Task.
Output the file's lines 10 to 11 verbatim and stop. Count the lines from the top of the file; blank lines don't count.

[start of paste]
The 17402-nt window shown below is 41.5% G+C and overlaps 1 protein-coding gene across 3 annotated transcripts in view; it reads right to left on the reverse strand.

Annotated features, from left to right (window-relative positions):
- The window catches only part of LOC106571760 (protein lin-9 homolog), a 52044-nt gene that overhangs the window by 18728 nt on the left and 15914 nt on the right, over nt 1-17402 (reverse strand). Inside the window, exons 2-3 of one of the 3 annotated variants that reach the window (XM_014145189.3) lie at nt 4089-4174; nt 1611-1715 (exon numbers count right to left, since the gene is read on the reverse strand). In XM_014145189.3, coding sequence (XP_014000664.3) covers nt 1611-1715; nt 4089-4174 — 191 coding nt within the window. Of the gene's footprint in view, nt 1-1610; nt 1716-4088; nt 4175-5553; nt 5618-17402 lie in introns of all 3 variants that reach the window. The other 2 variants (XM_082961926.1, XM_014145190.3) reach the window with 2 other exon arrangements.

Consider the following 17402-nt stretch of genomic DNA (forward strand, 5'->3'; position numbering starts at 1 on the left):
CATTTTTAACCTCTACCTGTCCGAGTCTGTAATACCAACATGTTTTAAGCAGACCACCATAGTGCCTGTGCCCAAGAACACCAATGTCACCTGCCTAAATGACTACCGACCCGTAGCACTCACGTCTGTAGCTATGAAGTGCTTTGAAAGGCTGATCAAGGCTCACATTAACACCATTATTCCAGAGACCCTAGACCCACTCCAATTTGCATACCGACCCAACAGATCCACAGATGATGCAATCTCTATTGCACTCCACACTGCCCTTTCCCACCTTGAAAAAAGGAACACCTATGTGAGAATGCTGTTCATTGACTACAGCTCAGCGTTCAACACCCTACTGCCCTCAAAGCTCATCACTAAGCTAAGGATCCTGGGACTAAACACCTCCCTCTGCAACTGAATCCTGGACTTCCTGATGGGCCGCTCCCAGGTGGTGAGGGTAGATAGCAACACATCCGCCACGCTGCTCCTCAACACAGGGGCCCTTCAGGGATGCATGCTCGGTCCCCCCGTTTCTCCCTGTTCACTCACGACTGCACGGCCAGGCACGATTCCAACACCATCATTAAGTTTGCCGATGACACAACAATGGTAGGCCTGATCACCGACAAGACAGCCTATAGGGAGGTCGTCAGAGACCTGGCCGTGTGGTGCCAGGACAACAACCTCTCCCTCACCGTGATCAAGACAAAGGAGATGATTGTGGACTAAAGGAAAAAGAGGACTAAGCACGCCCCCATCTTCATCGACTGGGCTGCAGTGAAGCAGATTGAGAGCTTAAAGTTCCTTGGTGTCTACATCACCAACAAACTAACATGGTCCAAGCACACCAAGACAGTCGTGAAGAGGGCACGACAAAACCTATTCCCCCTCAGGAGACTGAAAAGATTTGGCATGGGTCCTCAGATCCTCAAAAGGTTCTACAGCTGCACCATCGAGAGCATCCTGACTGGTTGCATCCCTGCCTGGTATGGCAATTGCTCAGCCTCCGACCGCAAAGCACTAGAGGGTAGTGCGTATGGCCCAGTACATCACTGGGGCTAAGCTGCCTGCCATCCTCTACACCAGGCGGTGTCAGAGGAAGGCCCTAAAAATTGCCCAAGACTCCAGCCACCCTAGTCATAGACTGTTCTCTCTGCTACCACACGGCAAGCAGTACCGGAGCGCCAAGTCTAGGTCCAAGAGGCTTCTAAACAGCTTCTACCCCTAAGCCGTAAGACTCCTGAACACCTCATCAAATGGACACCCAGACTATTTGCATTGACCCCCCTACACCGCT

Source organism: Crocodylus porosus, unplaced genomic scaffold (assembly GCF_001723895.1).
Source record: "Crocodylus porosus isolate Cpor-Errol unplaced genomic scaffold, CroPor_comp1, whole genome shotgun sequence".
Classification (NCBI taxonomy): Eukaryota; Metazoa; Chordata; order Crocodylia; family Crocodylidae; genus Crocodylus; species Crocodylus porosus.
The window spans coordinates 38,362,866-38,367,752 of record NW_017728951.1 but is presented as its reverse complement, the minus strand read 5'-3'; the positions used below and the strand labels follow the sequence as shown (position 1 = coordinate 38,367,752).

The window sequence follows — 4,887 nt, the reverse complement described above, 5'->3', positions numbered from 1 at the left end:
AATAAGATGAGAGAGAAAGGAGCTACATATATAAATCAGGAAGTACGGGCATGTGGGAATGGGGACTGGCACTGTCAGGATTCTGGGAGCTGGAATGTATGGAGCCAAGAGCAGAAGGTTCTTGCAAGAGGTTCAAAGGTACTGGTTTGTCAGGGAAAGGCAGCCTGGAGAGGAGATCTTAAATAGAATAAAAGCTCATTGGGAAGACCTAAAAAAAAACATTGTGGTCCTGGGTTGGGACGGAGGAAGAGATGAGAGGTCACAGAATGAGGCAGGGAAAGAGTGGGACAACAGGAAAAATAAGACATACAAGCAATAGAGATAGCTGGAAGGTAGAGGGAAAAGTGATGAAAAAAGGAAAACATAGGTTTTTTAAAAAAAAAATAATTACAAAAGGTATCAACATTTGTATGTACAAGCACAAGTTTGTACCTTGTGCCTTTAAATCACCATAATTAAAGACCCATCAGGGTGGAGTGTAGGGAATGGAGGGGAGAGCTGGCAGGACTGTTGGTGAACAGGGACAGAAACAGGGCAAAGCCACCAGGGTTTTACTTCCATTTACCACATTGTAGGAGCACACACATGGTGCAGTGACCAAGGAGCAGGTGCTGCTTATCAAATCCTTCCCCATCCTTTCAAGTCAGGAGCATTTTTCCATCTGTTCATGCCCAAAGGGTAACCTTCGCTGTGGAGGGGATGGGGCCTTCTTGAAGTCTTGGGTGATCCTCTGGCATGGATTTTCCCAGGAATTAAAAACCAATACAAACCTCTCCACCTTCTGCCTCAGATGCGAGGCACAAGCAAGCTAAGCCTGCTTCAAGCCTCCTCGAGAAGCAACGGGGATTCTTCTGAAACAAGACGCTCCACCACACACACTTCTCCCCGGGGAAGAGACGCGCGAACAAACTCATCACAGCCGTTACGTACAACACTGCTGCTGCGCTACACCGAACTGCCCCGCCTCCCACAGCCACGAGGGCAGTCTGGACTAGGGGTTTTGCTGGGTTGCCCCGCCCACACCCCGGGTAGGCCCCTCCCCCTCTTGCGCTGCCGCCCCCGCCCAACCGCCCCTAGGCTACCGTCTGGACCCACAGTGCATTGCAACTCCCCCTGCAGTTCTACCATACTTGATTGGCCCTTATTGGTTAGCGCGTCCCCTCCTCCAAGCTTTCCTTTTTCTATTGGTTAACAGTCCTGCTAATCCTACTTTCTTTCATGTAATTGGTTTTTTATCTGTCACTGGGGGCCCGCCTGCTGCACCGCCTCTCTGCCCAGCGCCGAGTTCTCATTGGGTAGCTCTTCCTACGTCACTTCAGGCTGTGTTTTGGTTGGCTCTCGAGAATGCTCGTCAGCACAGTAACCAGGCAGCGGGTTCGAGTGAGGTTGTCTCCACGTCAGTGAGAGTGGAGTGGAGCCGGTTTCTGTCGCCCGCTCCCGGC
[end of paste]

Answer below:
The window sequence follows — 4,887 nt, the reverse complement described above, 5'->3', positions numbered from 1 at the left end:
AATAAGATGAGAGAGAAAGGAGCTACATATATAAATCAGGAAGTACGGGCATGTGGGAATGGGGACTGGCACTGTCAGGATTCTGGGAGCTGGAATGTATGGAGCCAAGAGCAGAAGGTTCTTGCAAGAGGTTCAAAGGTACTGGTTTGTCAGGGAAAGGCAGCCTGGAGAGGAGATCTTAAATAGAATAAAAGCTCATTGGGAAGACCTAAAAAAAAACATTGTGGTCCTGGGTTGGGACGGAGGAAGAGATGAGAGGTCACAGAATGAGGCAGGGAAAGAGTGGGACAACAGGAAAAATAAGACATACAAGCAATAGAGATAGCTGGAAGGTAGAGGGAAAAGTGATGAAAAAAGGAAAACATAGGTTTTTTAAAAAAAAAATAATTACAAAAGGTATCAACATTTGTATGTACAAGCACAAGTTTGTACCTTGTGCCTTTAAATCACCATAATTAAAGACCCATCAGGGTGGAGTGTAGGGAATGGAGGGGAGAGCTGGCAGGACTGTTGGTGAACAGGGACAGAAACAGGGCAAAGCCACCAGGGTTTTACTTCCATTTACCACATTGTAGGAGCACACACATGGTGCAGTGACCAAGGAGCAGGTGCTGCTTATCAAATCCTTCCCCATCCTTTCAAGTCAGGAGCATTTTTCCATCTGTTCATGCCCAAAGGGTAACCTTCGCTGTGGAGGGGATGGGGCCTTCTTGAAGTCTTGGGTGATCCTCTGGCATGGATTTTCCCAGGAATTAAAAACCAATACAAACCTCTCCACCTTCTGCCTCAGATGCGAGGCACAAGCAAGCTAAGCCTGCTTCAAGCCTCCTCGAGAAGCAACGGGGATTCTTCTGAAACAAGACGCTCCACCACACACACTTCTCCCCGGGGAAGAGACGCGCGAACAAACTCATCACAGCCGTTACGTACAACACTGCTGCTGCGCTACACCGAACTGCCCCGCCTCCCACAGCCACGAGGGCAGTCTGGACTAGGGGTTTTGCTGGGTTGCCCCGCCCACACCCCGGGTAGGCCCCTCCCCCTCTTGCGCTGCCGCCCCCGCCCAACCGCCCCTAGGCTACCGTCTGGACCCACAGTGCATTGCAACTCCCCCTGCAGTTCTACCATACTTGATTGGCCCTTATTGGTTAGCGCGTCCCCTCCTCCAAGCTTTCCTTTTTCTATTGGTTAACAGTCCTGCTAATCCTACTTTCTTTCATGTAATTGGTTTTTTATCTGTCACTGGGGGCCCGCCTGCTGCACCGCCTCTCTGCCCAGCGCCGAGTTCTCATTGGGTAGCTCTTCCTACGTCACTTCAGGCTGTGTTTTGGTTGGCTCTCGAGAATGCTCGTCAGCACAGTAACCAGGCAGCGGGTTCGAGTGAGGTTGTCTCCACGTCAGTGAGAGTGGAGTGGAGCCGGTTTCTGTCGCCCGCTCCCGGC